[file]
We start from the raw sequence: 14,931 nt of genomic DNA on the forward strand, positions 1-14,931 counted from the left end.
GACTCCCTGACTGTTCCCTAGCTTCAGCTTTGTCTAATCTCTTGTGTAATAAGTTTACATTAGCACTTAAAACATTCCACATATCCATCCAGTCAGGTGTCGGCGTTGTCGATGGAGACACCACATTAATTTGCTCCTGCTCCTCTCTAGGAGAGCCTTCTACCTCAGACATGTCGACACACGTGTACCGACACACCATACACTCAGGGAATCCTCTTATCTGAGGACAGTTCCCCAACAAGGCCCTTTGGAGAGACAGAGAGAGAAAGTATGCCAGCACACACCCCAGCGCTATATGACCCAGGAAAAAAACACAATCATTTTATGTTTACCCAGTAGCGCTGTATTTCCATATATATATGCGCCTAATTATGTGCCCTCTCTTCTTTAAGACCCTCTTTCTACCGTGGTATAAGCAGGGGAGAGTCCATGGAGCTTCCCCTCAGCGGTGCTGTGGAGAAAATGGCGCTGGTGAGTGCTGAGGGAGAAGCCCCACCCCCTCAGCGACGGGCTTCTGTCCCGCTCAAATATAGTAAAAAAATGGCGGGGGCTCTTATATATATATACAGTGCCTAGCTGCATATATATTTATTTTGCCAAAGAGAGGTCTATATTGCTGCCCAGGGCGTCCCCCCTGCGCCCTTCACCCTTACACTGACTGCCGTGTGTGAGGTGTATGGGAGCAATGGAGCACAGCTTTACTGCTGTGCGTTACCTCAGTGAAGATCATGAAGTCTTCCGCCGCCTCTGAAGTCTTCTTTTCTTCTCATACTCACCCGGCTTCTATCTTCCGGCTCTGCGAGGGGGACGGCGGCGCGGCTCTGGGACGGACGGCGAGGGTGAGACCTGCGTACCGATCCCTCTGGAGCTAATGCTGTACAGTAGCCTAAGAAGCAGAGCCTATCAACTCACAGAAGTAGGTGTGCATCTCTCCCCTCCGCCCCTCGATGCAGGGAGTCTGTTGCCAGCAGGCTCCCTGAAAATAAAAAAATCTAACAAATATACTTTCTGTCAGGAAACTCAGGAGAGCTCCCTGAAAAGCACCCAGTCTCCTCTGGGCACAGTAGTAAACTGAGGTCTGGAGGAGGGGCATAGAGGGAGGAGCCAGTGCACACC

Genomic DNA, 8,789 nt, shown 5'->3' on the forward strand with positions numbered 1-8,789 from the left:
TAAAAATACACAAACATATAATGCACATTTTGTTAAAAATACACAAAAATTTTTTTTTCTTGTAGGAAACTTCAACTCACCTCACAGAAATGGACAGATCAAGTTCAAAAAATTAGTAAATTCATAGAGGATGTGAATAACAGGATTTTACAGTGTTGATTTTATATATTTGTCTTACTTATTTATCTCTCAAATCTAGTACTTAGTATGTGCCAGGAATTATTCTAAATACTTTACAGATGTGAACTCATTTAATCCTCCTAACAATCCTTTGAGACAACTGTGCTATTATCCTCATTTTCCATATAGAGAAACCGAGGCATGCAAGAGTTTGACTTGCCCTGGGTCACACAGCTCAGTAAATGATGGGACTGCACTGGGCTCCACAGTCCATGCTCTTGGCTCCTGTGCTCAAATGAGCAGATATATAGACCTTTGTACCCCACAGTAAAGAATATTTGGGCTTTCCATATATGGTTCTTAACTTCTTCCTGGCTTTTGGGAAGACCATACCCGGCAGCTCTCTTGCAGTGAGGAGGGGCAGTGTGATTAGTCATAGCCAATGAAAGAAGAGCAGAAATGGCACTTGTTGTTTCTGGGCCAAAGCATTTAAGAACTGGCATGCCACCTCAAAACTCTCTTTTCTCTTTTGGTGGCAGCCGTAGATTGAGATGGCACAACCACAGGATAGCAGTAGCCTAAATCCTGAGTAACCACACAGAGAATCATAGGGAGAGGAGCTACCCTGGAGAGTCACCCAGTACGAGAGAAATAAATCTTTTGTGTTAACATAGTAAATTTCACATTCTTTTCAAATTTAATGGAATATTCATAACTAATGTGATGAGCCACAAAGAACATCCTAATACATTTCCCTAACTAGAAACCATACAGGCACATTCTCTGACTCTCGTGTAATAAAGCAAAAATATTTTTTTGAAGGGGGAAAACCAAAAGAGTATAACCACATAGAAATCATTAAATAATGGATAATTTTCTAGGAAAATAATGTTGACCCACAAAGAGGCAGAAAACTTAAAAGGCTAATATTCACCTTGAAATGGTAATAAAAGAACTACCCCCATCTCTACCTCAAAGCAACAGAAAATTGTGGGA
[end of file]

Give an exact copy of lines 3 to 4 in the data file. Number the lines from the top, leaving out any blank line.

Genomic DNA, 8,789 nt, shown 5'->3' on the forward strand with positions numbered 1-8,789 from the left:
TAAAAATACACAAACATATAATGCACATTTTGTTAAAAATACACAAAAATTTTTTTTTCTTGTAGGAAACTTCAACTCACCTCACAGAAATGGACAGATCAAGTTCAAAAAATTAGTAAATTCATAGAGGATGTGAATAACAGGATTTTACAGTGTTGATTTTATATATTTGTCTTACTTATTTATCTCTCAAATCTAGTACTTAGTATGTGCCAGGAATTATTCTAAATACTTTACAGATGTGAACTCATTTAATCCTCCTAACAATCCTTTGAGACAACTGTGCTATTATCCTCATTTTCCATATAGAGAAACCGAGGCATGCAAGAGTTTGACTTGCCCTGGGTCACACAGCTCAGTAAATGATGGGACTGCACTGGGCTCCACAGTCCATGCTCTTGGCTCCTGTGCTCAAATGAGCAGATATATAGACCTTTGTACCCCACAGTAAAGAATATTTGGGCTTTCCATATATGGTTCTTAACTTCTTCCTGGCTTTTGGGAAGACCATACCCGGCAGCTCTCTTGCAGTGAGGAGGGGCAGTGTGATTAGTCATAGCCAATGAAAGAAGAGCAGAAATGGCACTTGTTGTTTCTGGGCCAAAGCATTTAAGAACTGGCATGCCACCTCAAAACTCTCTTTTCTCTTTTGGTGGCAGCCGTAGATTGAGATGGCACAACCACAGGATAGCAGTAGCCTAAATCCTGAGTAACCACACAGAGAATCATAGGGAGAGGAGCTACCCTGGAGAGTCACCCAGTACGAGAGAAATAAATCTTTTGTGTTAACATAGTAAATTTCACATTCTTTTCAAATTTAATGGAATATTCATAACTAATGTGATGAGCCACAAAGAACATCCTAATACATTTCCCTAACTAGAAACCATACAGGCACATTCTCTGACTCTCGTGTAATAAAGCAAAAATATTTTTTTGAAGGGGGAAAACCAAAAGAGTATAACCACATAGAAATCATTAAATAATGGATAATTTTCTAGGAAAATAATGTTGACCCACAAAGAGGCAGAAAACTTAAAAGGCTAATATTCACCTTGAAATGGTAATAAAAGAACTACCCCCATCTCTACCTCAAAGCAACAGAAAATTGTGGGA